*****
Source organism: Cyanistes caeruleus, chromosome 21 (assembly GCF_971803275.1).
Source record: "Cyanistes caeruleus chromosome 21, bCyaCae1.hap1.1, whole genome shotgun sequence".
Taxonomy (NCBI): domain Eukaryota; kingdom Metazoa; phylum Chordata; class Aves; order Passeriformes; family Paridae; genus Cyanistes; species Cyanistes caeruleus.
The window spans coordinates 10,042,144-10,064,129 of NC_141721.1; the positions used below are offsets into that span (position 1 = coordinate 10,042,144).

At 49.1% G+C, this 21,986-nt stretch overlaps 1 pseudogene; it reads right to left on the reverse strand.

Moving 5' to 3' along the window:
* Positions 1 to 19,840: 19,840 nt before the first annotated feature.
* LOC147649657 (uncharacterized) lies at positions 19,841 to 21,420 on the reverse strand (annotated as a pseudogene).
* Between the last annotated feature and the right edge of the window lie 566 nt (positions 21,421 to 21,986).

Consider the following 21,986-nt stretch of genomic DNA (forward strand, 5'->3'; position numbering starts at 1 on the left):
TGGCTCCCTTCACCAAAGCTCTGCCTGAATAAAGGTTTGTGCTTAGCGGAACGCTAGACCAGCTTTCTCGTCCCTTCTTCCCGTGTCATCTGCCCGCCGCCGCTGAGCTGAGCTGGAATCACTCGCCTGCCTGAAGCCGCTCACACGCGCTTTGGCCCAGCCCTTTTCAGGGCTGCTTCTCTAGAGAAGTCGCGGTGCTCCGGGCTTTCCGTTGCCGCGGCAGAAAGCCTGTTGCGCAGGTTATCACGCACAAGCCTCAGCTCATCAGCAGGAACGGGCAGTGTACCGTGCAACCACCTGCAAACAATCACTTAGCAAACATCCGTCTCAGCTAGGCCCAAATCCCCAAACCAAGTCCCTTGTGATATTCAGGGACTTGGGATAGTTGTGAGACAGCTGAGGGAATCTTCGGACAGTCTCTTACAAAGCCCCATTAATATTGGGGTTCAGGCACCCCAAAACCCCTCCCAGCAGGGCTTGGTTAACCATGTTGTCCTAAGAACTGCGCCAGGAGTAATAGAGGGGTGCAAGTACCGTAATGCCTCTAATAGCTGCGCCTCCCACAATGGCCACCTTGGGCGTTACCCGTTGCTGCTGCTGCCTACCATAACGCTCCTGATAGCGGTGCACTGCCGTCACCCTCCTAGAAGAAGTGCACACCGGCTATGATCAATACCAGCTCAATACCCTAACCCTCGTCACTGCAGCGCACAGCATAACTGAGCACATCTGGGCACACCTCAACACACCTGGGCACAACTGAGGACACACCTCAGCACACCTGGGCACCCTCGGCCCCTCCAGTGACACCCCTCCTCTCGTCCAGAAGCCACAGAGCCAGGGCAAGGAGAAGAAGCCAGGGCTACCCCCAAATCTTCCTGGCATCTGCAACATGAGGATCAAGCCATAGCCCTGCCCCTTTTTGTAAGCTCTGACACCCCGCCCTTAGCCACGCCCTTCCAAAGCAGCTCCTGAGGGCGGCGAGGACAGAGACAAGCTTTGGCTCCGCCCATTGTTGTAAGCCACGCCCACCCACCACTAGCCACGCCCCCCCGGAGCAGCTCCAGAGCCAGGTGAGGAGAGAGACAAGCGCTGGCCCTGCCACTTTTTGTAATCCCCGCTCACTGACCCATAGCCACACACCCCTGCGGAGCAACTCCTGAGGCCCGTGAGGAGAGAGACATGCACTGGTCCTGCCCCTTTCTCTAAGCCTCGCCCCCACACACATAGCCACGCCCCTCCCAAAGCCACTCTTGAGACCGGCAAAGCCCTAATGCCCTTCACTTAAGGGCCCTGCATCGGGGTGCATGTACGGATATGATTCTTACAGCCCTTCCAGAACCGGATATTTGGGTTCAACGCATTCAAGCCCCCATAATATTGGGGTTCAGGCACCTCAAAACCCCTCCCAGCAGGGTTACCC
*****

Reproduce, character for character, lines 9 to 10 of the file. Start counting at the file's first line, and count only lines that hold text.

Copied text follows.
* Between the last annotated feature and the right edge of the window lie 566 nt (positions 21,421 to 21,986).

Consider the following 21,986-nt stretch of genomic DNA (forward strand, 5'->3'; position numbering starts at 1 on the left):